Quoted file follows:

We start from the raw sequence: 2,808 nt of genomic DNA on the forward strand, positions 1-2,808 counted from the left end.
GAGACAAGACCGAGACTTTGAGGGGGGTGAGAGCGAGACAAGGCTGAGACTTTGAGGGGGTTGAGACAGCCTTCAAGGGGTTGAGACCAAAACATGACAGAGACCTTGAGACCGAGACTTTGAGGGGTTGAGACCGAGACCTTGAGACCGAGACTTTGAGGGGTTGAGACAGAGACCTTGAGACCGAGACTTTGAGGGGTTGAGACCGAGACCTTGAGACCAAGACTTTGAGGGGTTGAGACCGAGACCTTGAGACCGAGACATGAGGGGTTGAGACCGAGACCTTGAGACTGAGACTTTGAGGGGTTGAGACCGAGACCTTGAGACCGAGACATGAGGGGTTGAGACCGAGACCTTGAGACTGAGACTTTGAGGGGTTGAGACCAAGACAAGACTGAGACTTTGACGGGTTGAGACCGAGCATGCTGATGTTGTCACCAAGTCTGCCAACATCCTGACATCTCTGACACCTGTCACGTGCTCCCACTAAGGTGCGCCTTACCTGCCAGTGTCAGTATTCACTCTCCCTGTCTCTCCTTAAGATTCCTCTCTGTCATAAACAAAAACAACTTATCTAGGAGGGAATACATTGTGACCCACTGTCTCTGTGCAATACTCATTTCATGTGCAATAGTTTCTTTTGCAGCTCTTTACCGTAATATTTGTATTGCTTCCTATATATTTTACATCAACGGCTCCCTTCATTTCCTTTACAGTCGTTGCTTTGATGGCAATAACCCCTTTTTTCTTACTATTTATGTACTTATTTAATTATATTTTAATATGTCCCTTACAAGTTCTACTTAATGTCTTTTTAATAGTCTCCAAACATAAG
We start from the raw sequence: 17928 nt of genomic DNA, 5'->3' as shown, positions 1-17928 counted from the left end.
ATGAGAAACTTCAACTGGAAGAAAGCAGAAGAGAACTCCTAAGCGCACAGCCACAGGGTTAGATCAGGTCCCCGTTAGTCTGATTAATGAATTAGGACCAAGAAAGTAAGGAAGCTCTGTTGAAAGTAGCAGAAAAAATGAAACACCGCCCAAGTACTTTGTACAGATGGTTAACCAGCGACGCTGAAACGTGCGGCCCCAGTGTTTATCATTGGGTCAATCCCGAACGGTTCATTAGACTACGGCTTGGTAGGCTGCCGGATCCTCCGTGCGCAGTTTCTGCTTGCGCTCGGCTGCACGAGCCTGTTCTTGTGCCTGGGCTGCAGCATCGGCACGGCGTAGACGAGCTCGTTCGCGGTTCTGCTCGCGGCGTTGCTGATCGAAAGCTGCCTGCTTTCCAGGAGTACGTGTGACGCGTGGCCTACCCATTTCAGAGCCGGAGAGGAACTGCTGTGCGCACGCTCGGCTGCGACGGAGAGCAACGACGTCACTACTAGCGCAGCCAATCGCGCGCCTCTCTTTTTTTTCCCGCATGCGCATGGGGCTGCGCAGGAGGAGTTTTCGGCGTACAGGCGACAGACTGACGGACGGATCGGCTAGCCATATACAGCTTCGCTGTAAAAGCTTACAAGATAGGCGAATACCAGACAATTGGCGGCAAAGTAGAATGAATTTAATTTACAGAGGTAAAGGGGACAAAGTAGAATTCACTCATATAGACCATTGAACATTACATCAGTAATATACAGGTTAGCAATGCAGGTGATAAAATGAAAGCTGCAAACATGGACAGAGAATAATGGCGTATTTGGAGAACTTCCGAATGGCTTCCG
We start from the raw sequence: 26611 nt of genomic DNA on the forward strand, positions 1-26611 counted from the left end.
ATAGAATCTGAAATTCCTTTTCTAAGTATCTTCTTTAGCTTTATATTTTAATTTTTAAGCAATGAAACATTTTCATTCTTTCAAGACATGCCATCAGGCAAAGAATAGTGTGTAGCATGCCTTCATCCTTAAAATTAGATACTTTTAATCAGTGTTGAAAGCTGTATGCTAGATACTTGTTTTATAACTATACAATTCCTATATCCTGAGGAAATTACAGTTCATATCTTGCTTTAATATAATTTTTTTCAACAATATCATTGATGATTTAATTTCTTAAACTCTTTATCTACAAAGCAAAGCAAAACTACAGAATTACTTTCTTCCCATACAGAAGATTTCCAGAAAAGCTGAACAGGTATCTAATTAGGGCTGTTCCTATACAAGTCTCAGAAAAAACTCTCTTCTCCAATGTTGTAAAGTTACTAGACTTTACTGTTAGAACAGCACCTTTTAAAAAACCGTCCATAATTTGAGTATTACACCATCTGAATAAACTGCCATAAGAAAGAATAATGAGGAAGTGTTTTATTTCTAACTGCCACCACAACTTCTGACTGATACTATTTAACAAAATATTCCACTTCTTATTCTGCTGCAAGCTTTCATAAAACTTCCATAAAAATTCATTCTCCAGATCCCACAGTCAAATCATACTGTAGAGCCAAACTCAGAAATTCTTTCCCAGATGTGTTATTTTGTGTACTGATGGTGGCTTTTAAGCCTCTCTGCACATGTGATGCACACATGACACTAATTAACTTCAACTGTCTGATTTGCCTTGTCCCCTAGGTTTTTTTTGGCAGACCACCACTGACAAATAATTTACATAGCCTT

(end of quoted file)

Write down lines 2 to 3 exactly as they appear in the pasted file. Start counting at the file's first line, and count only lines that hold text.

GAGACAAGACCGAGACTTTGAGGGGGGTGAGAGCGAGACAAGGCTGAGACTTTGAGGGGGTTGAGACAGCCTTCAAGGGGTTGAGACCAAAACATGACAGAGACCTTGAGACCGAGACTTTGAGGGGTTGAGACCGAGACCTTGAGACCGAGACTTTGAGGGGTTGAGACAGAGACCTTGAGACCGAGACTTTGAGGGGTTGAGACCGAGACCTTGAGACCAAGACTTTGAGGGGTTGAGACCGAGACCTTGAGACCGAGACATGAGGGGTTGAGACCGAGACCTTGAGACTGAGACTTTGAGGGGTTGAGACCGAGACCTTGAGACCGAGACATGAGGGGTTGAGACCGAGACCTTGAGACTGAGACTTTGAGGGGTTGAGACCAAGACAAGACTGAGACTTTGACGGGTTGAGACCGAGCATGCTGATGTTGTCACCAAGTCTGCCAACATCCTGACATCTCTGACACCTGTCACGTGCTCCCACTAAGGTGCGCCTTACCTGCCAGTGTCAGTATTCACTCTCCCTGTCTCTCCTTAAGATTCCTCTCTGTCATAAACAAAAACAACTTATCTAGGAGGGAATACATTGTGACCCACTGTCTCTGTGCAATACTCATTTCATGTGCAATAGTTTCTTTTGCAGCTCTTTACCGTAATATTTGTATTGCTTCCTATATATTTTACATCAACGGCTCCCTTCATTTCCTTTACAGTCGTTGCTTTGATGGCAATAACCCCTTTTTTCTTACTATTTATGTACTTATTTAATTATATTTTAATATGTCCCTTACAAGTTCTACTTAATGTCTTTTTAATAGTCTCCAAACATAAG
We start from the raw sequence: 17928 nt of genomic DNA, 5'->3' as shown, positions 1-17928 counted from the left end.